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Compartmentalizing legal regimes is increasingly ineffective

By November 3, 2003law practice

If the Wall St. Journal publishes an article in the United States suggesting that Saudis are financing terrorism and the Saudis don’t like the article well they have to put up with it. The First Amendment is heap powerful medicine. But if the Wall St. Journal reprints that same article in its European edition? Well, hello libel lawsuit.

Google, a company based in the United States, has a pay-for-placement advertising service, in which the search engine returns links to companies and organizations that have paid to be associated with certain keywords — even if they are trademarks belonging to somebody else. Probably okay in the United States, but what about in France? Well, Louis Vuitton thinks this is a good jurisdiction to bring a trademark infringement action.

About two years ago Yahoo was forced to block access from France to online sales of Nazi memorabilia. “We take for granted a world in which geographical borders–lines separating physical spaces–are of primary importance in determining legal rights and responsibilities,” say authors David Johnson and David Post in their article Law and Borders — The Rise of Law in Cyberspace. A solution to the emerging legal/jurisdictional problems lies in adopting a fresh perspective:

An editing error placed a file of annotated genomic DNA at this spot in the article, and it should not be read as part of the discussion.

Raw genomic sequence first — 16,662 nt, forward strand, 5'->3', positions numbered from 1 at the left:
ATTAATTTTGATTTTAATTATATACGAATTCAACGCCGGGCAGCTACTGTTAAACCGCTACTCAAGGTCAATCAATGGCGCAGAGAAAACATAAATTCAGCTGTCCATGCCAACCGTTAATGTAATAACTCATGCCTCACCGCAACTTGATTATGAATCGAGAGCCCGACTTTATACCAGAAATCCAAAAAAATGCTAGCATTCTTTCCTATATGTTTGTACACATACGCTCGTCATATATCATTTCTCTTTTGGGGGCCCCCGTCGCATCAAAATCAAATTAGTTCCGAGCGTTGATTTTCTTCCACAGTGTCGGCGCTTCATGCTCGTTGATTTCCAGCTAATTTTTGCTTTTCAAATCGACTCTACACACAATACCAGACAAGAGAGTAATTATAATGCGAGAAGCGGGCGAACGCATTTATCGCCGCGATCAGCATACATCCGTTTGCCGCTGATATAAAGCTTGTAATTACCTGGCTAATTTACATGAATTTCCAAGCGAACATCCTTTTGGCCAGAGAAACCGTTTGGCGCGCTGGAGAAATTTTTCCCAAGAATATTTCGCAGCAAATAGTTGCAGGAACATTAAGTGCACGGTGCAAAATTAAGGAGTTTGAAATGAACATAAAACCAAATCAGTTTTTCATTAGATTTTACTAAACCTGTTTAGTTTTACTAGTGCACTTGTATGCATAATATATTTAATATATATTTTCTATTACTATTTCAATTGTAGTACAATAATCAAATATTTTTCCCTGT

Many of the jurisdictional and substantive quandaries raised by border-crossing electronic communications could be resolved by one simple principle: conceiving of Cyberspace as a distinct “place” for purposes of legal analysis by recognizing a legally significant border between Cyberspace and the “real world.”

Using this new approach, we would no longer ask the unanswerable question “where” in the geographical world a Net-based transaction occurred. Instead, the more salient questions become: What rules are best suited to the often unique characteristics of this new place and the expectations of those who are engaged in various activities there? What mechanisms exist or need to be developed to determine the content of those rules and the mechanisms by which they can enforced?

I think that the suggested approach is worth considering. But I don’t think for a moment that sovereign nations are going to go quietly into the good night of International cyber-jurisdiction. What’s going to happen (not anytime soon) is that the “transactional costs” of the current enforcement system (e.g. legal system) will become so high that multi-national corporations and other entities that engaged in cross-border transactions will simply adopt a more efficient system out of necessity. In short, the current legal system will become significantly less relevant –and, in many ways, that’s already happening.

For more information, read the Chicago-Kent online project on Internet Jurisdiction.

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